- Read our project description and summary on our Project page: more details on how team members completed work for the three sections of our project are on Design, Synthesize, and Test pages, respectively.
Please be sure to stop by our poster during the poster session with any questions.
✓ Researched zinc finger proteins and choose 6 novel, clinically relevant target sequences
✓ Generated 55,000 zinc finger protein sequences using bioinformatics
✓ Used three recently developed technologies together for the first time: a foundational advance
✓ Expressed those 55,000 sequences in E.coli, with a sub-library for each target
✓ Created a genomic one-hybrid selection system sensitive enough to detect one hit in a million
✓ Found at least 15 novel zinc finger proteins
Biobricks and Protocols
✓ Submitted 5 Biobricks to the registry, including our one-hybrid selection strain
✓ Created several chassis for our Biobricks, including our one-hybrid selection strain
✓ Used and shared our easy-to-follow protocols
✓ Made protocols, Biobricks, and source code freely available, so that others can adapt them for other projects
✓ Interviewed zinc finger researchers Dr. Keith Joung and Dr. George Church
✓ Interviewed chip-based DNA synthesis researcher Dr. Sriram Kosuri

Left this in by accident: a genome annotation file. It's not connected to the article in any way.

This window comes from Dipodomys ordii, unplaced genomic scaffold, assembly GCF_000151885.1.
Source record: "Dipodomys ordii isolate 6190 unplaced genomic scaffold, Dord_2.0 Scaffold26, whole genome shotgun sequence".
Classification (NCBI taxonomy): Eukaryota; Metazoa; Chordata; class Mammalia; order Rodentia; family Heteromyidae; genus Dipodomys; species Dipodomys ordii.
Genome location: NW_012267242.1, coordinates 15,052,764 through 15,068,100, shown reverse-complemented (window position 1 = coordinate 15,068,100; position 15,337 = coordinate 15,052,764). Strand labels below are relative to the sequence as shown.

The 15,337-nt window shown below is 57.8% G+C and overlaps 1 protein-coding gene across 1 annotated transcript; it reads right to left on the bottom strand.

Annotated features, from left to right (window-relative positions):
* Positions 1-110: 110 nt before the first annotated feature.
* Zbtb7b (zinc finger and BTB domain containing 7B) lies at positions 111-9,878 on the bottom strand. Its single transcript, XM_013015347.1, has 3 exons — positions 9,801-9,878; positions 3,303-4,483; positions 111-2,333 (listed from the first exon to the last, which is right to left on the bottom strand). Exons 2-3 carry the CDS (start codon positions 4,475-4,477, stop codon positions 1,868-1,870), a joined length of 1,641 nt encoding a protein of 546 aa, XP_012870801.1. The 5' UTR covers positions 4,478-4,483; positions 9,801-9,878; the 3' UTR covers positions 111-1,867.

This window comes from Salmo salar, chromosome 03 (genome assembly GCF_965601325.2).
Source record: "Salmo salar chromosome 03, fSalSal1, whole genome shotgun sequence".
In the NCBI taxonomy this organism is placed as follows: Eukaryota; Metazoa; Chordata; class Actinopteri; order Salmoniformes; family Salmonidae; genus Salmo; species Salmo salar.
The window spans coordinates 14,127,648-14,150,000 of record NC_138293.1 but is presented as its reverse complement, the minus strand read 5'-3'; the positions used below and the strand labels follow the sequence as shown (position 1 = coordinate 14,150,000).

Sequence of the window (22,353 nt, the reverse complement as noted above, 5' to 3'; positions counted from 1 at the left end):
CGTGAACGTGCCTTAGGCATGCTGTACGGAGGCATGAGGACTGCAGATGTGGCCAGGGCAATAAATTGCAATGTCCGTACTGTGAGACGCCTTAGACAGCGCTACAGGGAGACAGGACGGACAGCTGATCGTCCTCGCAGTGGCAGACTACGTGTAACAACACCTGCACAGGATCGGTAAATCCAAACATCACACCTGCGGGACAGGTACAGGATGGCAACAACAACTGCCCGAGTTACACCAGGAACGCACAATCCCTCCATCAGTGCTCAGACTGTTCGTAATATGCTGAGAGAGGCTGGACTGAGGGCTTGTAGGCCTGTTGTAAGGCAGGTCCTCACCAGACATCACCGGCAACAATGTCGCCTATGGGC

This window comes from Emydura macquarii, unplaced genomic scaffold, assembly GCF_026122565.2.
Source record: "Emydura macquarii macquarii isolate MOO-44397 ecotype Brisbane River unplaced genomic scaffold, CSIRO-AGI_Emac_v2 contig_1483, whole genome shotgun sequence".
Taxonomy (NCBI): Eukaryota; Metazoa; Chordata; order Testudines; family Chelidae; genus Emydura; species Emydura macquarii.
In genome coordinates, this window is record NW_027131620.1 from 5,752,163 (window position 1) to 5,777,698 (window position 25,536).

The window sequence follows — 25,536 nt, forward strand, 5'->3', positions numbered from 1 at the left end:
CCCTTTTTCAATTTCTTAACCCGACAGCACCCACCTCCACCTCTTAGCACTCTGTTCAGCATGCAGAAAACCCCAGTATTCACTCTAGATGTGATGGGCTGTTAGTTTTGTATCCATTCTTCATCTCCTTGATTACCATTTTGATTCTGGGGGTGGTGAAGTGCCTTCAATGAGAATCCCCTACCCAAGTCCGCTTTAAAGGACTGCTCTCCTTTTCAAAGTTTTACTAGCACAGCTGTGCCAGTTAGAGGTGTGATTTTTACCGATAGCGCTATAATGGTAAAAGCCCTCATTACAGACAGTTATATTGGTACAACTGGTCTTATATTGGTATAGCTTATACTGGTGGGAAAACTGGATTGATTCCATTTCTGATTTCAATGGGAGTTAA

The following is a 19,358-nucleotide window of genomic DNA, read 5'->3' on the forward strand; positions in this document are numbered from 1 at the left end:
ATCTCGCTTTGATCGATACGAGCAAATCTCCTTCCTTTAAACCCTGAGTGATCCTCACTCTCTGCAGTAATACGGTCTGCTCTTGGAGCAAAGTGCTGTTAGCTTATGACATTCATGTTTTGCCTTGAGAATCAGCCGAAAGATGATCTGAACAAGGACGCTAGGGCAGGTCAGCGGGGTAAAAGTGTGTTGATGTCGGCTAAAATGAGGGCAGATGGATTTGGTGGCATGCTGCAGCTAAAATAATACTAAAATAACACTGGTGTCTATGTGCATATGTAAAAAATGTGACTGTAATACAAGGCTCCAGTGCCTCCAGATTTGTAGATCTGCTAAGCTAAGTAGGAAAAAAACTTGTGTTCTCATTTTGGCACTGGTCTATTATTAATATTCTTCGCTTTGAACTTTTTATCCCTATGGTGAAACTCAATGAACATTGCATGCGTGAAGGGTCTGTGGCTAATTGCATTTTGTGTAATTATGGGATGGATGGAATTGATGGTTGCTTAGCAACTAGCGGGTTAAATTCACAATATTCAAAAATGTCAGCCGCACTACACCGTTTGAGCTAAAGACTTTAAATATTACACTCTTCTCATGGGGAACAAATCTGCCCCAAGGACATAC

✓ Researched intellectual property and how it applies to zinc finger proteins
✓ Created a timeline and case study of zinc finger intellectual property
✓ Reached out to our elected representatives about the potential effects of IP on zinc finger research and synthetic biology generally
✓ Handed out IP pamphlets and chassis data sheets at our poster presentation
✓ Educated local high school students about synthetic biology to provide accurate information from sources other than the media.
Combining Computational Design, High-throughput Synthesis, and Selection
We brought together 3 new technologies to create a working pipeline that allows scientists to engineer novel protein-DNA interactions. Our methods represents a fundamentally different way of building new biological parts and devices: using selection to identify working members of a large computationally predicted library of potential designs.
Putting parts and devices directly onto the genome
The genome is the next frontier in synthetic biology. Our project has made use of genome modification in order to design a new device that allows the testing of DNA-protein interactions. We want iGEM and the broader synthetic biology community to use these techniques as an alternative to plasmids. To encourage their adoption, we have submitted new E. coli chassis that allow easy genome modification, and we have provided detailed protocols for their use.